Epilogue: Toward New Materialist Problematics of ‘Materiality’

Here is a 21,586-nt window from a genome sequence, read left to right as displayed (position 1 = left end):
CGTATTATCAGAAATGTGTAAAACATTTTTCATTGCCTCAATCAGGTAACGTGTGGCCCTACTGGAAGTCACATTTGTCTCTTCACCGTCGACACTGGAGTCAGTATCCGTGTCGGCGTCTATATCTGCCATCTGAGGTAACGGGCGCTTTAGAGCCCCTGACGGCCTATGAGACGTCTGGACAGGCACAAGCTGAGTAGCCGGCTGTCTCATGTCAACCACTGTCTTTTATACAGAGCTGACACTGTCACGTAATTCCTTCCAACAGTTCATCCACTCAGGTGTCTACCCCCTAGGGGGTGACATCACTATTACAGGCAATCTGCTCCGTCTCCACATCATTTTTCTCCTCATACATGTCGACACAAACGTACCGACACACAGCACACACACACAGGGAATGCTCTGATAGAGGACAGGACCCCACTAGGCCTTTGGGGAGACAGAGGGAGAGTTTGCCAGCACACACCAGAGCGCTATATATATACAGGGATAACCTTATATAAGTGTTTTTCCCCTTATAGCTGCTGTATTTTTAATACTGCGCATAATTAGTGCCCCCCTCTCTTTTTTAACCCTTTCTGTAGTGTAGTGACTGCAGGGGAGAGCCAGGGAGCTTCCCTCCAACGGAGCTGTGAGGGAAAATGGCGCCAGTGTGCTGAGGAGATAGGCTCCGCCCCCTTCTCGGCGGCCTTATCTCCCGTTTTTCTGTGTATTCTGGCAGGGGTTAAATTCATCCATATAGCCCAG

The unpresentable which has been excluded from Butler’s discourse and the excessive which is exceeding the sexed materiality indeed raise the core matter of ‘matter’ for new materialist thinking. Butler has correctly indicated that the ‘metaphysical oppositions between materialism and idealism’ has been ‘critically redefined by a poststructuralist rewriting of discursive performativity as it operates in the materialization of sex’.[xxxvi] If poststructuralism has sublated the traditional dichotomy between materialism and idealism, now the poststructuralist approach to the matter of ‘matter’ must again be sublated in order to develop a new materialist thinking in the 21th century. Can a material world that is independent of human’s minds be illuminated? This ancient, fundamental, and paradoxical question must be rethink in a new historical and theoretical condition. In the so-called ‘posthuman condition’, can a non-anthropocentric universe be re-opened in front of us in terms of new technologies and non-humanist way of thinking? What can we learn from an ontology, developed by Gilbert Simondon, Gilles Deleuze, and Manuel DeLanda, of the morphogenetic processes of matter, which is independent of a priori and anthropogenic determinations and fully expresses the morphogenetic capacities of matter itself together with pure multiplicity? Can we conceive a new materialist methodology which does not suture with the linguistic turn? How can we approach the matter without being limited by the discursive construction? Alain Badiou’s ontological statement ‘mathematics is ontology’ and his idea of ‘conditions’, and Quentin Meillassoux’s speculative realism and his argument for the facticity and independency of the contingent beings in terms of a scientific rationalism based on the practice of mathematics, both introduces a mathematical condition for the new materialist thinking of materiality. As the condition, mathematics, at the height of its contemporary development, ensures the stand of new materialism in this century as a non-anthropocentric mode of thinking towards the real, the ‘materiality’ exceeding the discursive limits of matter.